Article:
During their time in the wilderness, the Israelites encountered an array of challenges. Each challenge was meant to grow their faith in God; his love, his watch-care, and his provision for them. But instead of inspiring, educating, and challenging them, the trials they went through only served to make the Israelites, bitter, resentful and grouchy.
They complained at every opportunity and heaved long-suffering sighs at each trifle they endured. When they couldn’t find water they railed. When they were running low on food they cringed and mourned. It was easier to whine than it was to turn to God on their knees, asking for help.
But Moses was like a rock in their midst. He was unflinching in the face of trial, constantly directing the people to look up and look to God for hope. When their food ran low and they complained Moses took their petitions to God. God sent quails, a great cloud of fluttering wings rushing over the camp, ready for the taking.
And then the next day, like the dew, clammy on the ground was a small frosted seed. Manna. Sweet and light like a wafer and pliable enough to be shaped into cakes and bread. The Israelites called it Manna because they saw it as angel food, food directly from heaven and so it was. The manna fell six days a week but on the seventh day, there was no Manna. It was an object lesson, intended to teach the Israelites the importance of keeping the Sabbath holy.
A short while after the manna began to fall the children of Israel camped near Mount Sinai. It was here that God gave them his law. It was here that Moses encountered God and spoke to Him face to face. It was here that God gave Moses the schematics for the sanctuary, a living object lesson designed to teach his people the good news of salvation.
It was also at Sinai that Israel fell into deep apostasy. When Moses delayed coming down from the mountain the Hebrews turned to Aaron and demanded that he make them a god who would then lead them back to Egypt. Their fickle and reckless behavior would have hurt God deeply. After everything He had done for them; championing their freedom, defeating their enemies, providing for all their needs, at the first hint of trial they abandoned him.
But this was not the end of their unwillingness to trust God. After their brief time at Sinai, they traveled towards Canaan. The presence of God guiding them in the cloud by day and the pillar of fire by night. They soon camped at Kadesh Barnea and were instructed by God to send twelve men, one from each tribe to spy out the land.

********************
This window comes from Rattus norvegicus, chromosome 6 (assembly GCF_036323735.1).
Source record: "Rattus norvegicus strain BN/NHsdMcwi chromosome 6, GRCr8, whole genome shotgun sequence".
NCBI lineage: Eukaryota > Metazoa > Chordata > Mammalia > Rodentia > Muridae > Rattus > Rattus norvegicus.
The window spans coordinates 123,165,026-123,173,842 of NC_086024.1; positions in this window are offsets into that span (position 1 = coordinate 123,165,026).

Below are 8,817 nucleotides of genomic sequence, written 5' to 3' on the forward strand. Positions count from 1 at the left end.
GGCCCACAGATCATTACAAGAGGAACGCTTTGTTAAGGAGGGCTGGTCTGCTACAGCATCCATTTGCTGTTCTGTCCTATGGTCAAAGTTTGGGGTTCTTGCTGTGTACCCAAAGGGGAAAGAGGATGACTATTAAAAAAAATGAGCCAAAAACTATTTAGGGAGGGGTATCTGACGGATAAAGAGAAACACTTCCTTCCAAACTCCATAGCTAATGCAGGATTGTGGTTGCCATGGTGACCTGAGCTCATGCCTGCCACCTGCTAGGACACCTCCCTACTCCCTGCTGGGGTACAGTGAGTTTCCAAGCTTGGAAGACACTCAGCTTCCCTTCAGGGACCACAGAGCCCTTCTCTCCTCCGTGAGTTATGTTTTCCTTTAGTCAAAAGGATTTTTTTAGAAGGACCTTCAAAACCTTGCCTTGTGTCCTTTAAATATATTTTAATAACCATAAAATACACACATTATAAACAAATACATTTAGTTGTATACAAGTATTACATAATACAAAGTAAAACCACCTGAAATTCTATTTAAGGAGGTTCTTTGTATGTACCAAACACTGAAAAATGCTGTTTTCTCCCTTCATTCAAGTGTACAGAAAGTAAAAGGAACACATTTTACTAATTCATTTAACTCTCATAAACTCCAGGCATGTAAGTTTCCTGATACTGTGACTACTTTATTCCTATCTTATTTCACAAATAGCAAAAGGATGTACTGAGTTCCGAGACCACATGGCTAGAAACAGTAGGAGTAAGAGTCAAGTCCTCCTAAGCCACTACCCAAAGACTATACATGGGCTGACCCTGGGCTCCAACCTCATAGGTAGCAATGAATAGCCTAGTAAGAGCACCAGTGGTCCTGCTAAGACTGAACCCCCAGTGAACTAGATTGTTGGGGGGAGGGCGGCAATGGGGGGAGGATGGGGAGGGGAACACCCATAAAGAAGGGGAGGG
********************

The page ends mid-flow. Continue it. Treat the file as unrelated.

The spies toured the land for forty days and when they came back they brought samples of what the land had to offer, with them. Grapes that were so large that they had to be carried on thick poles, swinging between the shoulders of two men. But while they reported that the land was indeed a land flowing with milk and honey, they fixed their minds on the giants that inhabited it.
The people who inhabited Canaan lived in large fortified cities, they were aggressive, used to war, and well-armed. Ten of the spies saw themselves as grasshoppers scuttling before the giant frames of the warriors of the land.
They told the rest of the camp that conquering the land was an impossibility. God had brought them on a fool’s errand. Forced them to leave Egypt, which they now looked on as a land of prosperity and peace, notwithstanding centuries of bitter slavery. Forced them to trudge through a dry and wasted wilderness and for what? To face giants they had no hope of conquering.
An anguished wail broke through the crowd. The people, rashly, foolishly, plunged into mourning, bewailing their miserable fortune.
But two of the spies, Cable and Joshua rushed into the midst of the mourning crowd and gave them a different report. They didn’t deny that the giants were large and the cities nigh impregnable, but they pointed to the God who had vanquished the Egyptians, drowning them in a watery grave. With God on their side Israel could take the land, they insisted. With God on their side, nothing was impossible.
It was a moment of reckoning for Israel. They were faced with a choice. Listen to the voices of the majority who were against conquering the land or the voices of the minority who insisted that the land was well within their grasp.
Ultimately they gave in to fear and desperation. Blocking out the voice of God that called on them to rise up and take the land they shrank back in fear and unbelief. Their lack of faith cost them a great deal. Every adult who had left Egypt died in the wilderness. Every adult, save the two spies whose unwavering faith was rewarded. Of the entire multitude that left Egypt, including Moses and Aaron, the only adults to enter the land were Caleb and Joshua.
Forty years later, pushing 87, Caleb enters the land. He sets his eyes on a part of the land which had the fiercest giants and boldly asks to be given that mountain. His words were poignant “if God is with me, then I shall be able to drive them out”
The story of the twelve spies reminds us that while the giants may loom large in the land that spreads out before us, God’s shadow is larger. May we look up and hide in His shadow, going up to conquer the giants in our paths, regardless of how forbidding they may look.